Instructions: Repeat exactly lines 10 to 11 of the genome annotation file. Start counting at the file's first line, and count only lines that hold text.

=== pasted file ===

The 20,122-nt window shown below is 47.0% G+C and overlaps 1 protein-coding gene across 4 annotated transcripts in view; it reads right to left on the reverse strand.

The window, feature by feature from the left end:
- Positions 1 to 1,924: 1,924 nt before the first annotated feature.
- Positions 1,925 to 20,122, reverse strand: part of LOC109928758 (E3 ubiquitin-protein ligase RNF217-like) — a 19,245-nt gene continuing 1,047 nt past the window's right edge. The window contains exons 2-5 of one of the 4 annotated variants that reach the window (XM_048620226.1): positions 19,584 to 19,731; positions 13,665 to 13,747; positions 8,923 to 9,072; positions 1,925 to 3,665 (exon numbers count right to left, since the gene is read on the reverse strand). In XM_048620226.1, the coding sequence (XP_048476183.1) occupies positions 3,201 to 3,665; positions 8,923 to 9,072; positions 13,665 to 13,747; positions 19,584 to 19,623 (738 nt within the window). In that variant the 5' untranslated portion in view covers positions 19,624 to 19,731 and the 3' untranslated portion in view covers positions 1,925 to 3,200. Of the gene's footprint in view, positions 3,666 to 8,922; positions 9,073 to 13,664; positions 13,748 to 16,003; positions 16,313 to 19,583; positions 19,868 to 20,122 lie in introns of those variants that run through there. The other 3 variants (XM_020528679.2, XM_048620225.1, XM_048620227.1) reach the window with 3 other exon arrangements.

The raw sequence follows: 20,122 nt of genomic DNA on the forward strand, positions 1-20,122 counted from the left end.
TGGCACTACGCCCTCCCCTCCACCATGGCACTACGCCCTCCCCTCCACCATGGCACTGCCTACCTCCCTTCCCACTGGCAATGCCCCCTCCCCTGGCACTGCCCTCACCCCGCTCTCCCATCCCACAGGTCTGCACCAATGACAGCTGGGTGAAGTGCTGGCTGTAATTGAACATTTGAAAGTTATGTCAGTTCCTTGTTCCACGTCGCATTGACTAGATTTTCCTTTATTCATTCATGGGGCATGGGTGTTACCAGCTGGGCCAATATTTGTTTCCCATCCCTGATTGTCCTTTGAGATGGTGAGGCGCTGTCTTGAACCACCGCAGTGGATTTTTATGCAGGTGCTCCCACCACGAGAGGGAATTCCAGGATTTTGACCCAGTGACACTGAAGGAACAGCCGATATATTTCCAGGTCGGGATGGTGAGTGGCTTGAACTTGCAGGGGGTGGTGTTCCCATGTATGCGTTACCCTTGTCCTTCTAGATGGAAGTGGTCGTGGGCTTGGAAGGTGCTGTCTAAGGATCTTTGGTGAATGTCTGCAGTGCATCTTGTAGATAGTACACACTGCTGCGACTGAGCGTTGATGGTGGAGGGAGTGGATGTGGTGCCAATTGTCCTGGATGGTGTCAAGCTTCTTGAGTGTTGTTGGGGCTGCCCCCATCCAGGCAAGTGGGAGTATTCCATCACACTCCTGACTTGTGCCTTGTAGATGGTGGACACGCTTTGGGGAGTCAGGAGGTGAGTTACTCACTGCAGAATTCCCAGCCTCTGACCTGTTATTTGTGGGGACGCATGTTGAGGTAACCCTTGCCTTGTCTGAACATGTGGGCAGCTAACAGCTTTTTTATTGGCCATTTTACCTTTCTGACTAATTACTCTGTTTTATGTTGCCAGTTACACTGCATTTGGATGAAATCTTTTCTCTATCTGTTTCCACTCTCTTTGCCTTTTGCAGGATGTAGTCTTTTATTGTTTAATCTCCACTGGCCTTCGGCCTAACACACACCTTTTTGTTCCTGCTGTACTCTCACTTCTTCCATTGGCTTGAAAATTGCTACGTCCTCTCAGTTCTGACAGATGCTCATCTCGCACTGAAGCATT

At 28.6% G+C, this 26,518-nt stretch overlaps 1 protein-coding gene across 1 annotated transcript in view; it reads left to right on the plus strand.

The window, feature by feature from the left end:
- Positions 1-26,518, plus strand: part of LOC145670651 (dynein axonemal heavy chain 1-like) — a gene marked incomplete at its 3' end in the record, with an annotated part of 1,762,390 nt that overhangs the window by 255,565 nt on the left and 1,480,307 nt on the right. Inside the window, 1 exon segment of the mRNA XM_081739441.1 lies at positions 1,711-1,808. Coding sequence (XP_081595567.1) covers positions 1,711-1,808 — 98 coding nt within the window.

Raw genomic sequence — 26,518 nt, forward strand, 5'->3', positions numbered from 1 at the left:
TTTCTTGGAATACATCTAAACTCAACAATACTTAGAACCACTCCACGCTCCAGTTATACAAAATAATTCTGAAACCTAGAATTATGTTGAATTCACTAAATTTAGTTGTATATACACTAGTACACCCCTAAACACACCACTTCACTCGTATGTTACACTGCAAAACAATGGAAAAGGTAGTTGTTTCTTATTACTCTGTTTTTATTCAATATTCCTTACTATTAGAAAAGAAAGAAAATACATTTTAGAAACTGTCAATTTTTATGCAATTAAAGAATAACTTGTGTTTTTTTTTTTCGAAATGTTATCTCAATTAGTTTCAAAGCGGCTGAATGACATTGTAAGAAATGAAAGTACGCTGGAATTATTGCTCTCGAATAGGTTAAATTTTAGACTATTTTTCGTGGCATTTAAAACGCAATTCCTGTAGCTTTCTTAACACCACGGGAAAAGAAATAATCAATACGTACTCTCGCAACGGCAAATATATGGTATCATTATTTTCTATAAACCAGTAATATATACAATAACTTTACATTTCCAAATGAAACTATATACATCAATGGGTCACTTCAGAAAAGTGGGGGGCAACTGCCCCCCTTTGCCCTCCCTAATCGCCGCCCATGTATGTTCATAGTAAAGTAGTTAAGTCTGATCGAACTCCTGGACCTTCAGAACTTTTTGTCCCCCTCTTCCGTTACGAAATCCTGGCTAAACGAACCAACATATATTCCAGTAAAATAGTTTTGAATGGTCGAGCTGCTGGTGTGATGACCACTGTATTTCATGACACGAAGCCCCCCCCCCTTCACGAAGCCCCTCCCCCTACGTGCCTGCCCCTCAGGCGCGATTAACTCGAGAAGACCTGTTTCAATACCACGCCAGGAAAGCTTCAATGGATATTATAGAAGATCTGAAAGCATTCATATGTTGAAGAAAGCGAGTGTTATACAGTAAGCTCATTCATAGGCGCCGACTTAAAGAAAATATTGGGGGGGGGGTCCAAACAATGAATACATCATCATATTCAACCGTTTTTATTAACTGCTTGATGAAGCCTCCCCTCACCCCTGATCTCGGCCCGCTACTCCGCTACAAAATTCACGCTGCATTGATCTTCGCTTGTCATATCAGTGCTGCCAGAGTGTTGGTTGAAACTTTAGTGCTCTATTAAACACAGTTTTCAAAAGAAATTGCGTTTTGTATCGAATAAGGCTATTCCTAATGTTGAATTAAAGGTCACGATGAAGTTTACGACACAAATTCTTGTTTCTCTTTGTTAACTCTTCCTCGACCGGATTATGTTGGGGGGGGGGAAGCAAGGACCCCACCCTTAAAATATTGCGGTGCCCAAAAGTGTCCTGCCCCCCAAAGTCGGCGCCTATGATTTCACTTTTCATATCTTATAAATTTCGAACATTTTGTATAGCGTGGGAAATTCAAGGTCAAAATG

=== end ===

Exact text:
Raw genomic sequence — 26,518 nt, forward strand, 5'->3', positions numbered from 1 at the left:
TTTCTTGGAATACATCTAAACTCAACAATACTTAGAACCACTCCACGCTCCAGTTATACAAAATAATTCTGAAACCTAGAATTATGTTGAATTCACTAAATTTAGTTGTATATACACTAGTACACCCCTAAACACACCACTTCACTCGTATGTTACACTGCAAAACAATGGAAAAGGTAGTTGTTTCTTATTACTCTGTTTTTATTCAATATTCCTTACTATTAGAAAAGAAAGAAAATACATTTTAGAAACTGTCAATTTTTATGCAATTAAAGAATAACTTGTGTTTTTTTTTTTCGAAATGTTATCTCAATTAGTTTCAAAGCGGCTGAATGACATTGTAAGAAATGAAAGTACGCTGGAATTATTGCTCTCGAATAGGTTAAATTTTAGACTATTTTTCGTGGCATTTAAAACGCAATTCCTGTAGCTTTCTTAACACCACGGGAAAAGAAATAATCAATACGTACTCTCGCAACGGCAAATATATGGTATCATTATTTTCTATAAACCAGTAATATATACAATAACTTTACATTTCCAAATGAAACTATATACATCAATGGGTCACTTCAGAAAAGTGGGGGGCAACTGCCCCCCTTTGCCCTCCCTAATCGCCGCCCATGTATGTTCATAGTAAAGTAGTTAAGTCTGATCGAACTCCTGGACCTTCAGAACTTTTTGTCCCCCTCTTCCGTTACGAAATCCTGGCTAAACGAACCAACATATATTCCAGTAAAATAGTTTTGAATGGTCGAGCTGCTGGTGTGATGACCACTGTATTTCATGACACGAAGCCCCCCCCCCTTCACGAAGCCCCTCCCCCTACGTGCCTGCCCCTCAGGCGCGATTAACTCGAGAAGACCTGTTTCAATACCACGCCAGGAAAGCTTCAATGGATATTATAGAAGATCTGAAAGCATTCATATGTTGAAGAAAGCGAGTGTTATACAGTAAGCTCATTCATAGGCGCCGACTTAAAGAAAATATTGGGGGGGGGGTCCAAACAATGAATACATCATCATATTCAACCGTTTTTATTAACTGCTTGATGAAGCCTCCCCTCACCCCTGATCTCGGCCCGCTACTCCGCTACAAAATTCACGCTGCATTGATCTTCGCTTGTCATATCAGTGCTGCCAGAGTGTTGGTTGAAACTTTAGTGCTCTATTAAACACAGTTTTCAAAAGAAATTGCGTTTTGTATCGAATAAGGCTATTCCTAATGTTGAATTAAAGGTCACGATGAAGTTTACGACACAAATTCTTGTTTCTCTTTGTTAACTCTTCCTCGACCGGATTATGTTGGGGGGGGGGAAGCAAGGACCCCACCCTTAAAATATTGCGGTGCCCAAAAGTGTCCTGCCCCCCAAAGTCGGCGCCTATGATTTCACTTTTCATATCTTATAAATTTCGAACATTTTGTATAGCGTGGGAAATTCAAGGTCAAAATG